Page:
Ah, summer – long hot days, rainstorms, no school, vacations from work, fishing, swimming, picnics, visits to National Parks, trips to the beach… We all have our own associations when we think of summer, these and others. Last week, I picked up my 10-year old grandson Jude from a summer camp that he attended, one that focused on wilderness skills such as shelter building, finding safe drinking water, and how to build a friction fire. I thought that summer camp will likely be on his list of summer associations when he is an adult. I hope so.
Along with being fun, summer camp can be one of the most valuable experiences that a young person can have. Jude talked about learning to use friction to start a fire and how his shelter, built out of sticks and pine needles, was a bit small for sleeping. Beyond the wilderness skills, he talked about how he ran out of lunch snacks because he ate all of them on the first day, and how tired he was on the last night because he was up so late the nights before, and how there was this kid who could burp really loud, like at 50 decibels. He said that he wasn’t at all scared when a thunderstorm rolled through just as he was falling asleep on the first night, but some other campers were, and so he told them that thunder couldn’t hurt them, but that they should always be on guard about lightning.
You see, along with giving kids experiences in Nature, which are so important since so many of our children suffer from Nature-deficit disorder, summer camp also provides young people many opportunities to practice being more on their own, without a parent telling them when to go to bed, or constantly reminding them not eat all their lunch food at once. Sure, the camp counselors are looking out for their campers, but camp counselors are not their parents. From the sounds of Jude’s comments on his counselors, they were all about keeping the campers safe relative to fire and bear etiquette and the like, but they didn’t hover over them when it came to lots of other not-so-dangerous things. They told them the rules, and then they let the kids run with them. From the sounds if it, they were good camp counselors who understood that camp is about having fun, and being safe, and learning all sorts of cool things. But they also recognized that summer camp is just as much about kids learning to be responsible for themselves, and that includes making mistakes and learning from those mistakes.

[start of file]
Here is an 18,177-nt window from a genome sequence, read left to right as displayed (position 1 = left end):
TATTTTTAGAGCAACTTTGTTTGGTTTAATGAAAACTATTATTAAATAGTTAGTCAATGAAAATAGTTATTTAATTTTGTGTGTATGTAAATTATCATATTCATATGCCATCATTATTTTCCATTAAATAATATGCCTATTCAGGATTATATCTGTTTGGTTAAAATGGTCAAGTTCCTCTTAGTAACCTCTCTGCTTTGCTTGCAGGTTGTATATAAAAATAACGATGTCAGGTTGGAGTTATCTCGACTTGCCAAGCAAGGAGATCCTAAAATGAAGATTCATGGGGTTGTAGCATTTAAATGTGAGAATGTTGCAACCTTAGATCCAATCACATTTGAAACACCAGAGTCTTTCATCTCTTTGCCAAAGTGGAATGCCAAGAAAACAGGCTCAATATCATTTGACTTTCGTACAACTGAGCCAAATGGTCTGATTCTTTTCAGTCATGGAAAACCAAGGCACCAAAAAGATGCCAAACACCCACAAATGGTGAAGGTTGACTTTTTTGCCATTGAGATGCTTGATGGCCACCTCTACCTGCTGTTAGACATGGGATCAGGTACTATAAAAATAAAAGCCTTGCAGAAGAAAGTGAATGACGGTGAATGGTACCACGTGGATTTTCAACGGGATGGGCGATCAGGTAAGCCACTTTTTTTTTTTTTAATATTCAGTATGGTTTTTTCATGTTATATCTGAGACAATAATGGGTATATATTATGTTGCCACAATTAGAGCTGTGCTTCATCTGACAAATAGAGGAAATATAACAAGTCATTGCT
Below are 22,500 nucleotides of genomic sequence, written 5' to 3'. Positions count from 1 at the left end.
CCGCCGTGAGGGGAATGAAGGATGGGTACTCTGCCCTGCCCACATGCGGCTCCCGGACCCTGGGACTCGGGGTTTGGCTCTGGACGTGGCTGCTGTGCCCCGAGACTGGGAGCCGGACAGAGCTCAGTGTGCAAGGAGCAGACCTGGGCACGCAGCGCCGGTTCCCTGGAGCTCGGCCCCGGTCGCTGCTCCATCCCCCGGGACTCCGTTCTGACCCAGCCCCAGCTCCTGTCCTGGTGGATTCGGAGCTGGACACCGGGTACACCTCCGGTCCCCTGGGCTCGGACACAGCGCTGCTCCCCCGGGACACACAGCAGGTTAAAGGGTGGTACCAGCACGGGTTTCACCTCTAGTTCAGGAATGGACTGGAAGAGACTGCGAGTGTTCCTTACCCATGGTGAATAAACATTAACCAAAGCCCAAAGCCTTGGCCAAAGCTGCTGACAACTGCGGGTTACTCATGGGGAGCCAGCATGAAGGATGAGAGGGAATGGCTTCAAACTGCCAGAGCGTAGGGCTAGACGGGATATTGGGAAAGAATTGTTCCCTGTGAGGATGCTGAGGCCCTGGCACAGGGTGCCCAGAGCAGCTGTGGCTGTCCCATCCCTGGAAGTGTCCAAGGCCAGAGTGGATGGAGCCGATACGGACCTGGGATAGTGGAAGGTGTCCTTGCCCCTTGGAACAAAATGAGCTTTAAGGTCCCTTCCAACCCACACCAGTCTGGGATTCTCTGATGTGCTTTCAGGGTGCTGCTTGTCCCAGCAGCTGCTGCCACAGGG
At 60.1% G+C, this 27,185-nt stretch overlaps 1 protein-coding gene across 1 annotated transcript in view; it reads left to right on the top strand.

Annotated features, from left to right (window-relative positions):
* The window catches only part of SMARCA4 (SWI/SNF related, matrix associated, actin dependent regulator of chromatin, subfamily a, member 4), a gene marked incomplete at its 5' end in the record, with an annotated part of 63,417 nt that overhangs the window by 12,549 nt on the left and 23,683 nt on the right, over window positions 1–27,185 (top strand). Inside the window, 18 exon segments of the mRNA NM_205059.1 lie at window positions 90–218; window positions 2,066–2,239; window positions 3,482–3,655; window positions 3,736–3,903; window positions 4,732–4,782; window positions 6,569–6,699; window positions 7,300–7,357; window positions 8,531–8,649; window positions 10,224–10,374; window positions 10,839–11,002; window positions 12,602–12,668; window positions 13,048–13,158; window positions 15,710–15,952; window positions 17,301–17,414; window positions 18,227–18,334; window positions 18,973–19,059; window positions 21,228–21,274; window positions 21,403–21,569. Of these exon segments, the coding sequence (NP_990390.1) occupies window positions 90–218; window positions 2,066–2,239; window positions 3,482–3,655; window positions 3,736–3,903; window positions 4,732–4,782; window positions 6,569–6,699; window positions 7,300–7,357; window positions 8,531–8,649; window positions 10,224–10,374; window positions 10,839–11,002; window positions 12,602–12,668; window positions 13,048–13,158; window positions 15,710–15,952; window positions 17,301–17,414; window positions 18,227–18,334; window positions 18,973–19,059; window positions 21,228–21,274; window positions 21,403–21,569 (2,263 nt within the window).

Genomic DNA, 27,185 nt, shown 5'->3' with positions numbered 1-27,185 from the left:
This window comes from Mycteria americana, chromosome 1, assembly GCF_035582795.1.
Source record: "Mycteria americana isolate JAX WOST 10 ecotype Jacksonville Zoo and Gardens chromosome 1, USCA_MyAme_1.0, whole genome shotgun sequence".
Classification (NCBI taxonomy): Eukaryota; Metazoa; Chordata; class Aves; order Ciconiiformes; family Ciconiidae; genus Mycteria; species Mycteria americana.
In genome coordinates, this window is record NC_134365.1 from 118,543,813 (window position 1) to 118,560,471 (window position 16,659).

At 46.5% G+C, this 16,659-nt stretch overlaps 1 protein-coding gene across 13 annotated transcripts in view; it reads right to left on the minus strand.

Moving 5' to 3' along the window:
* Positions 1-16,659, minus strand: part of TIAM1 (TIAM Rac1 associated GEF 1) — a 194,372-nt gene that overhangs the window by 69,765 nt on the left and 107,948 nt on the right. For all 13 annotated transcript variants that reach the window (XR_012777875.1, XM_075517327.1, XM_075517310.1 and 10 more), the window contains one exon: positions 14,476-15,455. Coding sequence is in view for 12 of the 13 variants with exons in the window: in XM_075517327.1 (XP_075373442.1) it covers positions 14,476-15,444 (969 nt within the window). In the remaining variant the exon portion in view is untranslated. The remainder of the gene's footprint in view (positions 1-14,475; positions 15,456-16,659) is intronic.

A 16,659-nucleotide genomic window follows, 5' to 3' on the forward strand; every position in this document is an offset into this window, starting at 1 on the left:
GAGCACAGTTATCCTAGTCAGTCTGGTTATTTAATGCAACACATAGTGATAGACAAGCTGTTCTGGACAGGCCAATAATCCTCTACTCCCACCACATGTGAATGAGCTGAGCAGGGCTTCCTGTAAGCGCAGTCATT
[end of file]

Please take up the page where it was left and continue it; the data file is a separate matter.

This morning, I ran into a Mom who sent her son to many of the camps that I used to oversee when I ran an environmental education center. Her son is now finishing up college, with a major in environmental studies. She said she was just talking to him about his college experience, and what kind of jobs he is looking at, and how pleased they both are about the direction he took with his education. She said that her son always mentions that the summer camps he attended had a lot to do with why he decided to major in environmental studies, and also why he now loves to backpack, and hike, and spend time in Nature. She said he is an activist for the environment, and summer camp had a lot to do with why.
Yes, for many people, going to camp is a memorable association with summer. But summer camp may very well be so much more. Along with learning things about Nature, and being safe in the wilderness, and how getting enough rest is important, and how if you eat all of your food there won’t be any for later, and that Nature needs folks to act on her behalf, a child also might learn how to burp at 50 decibels.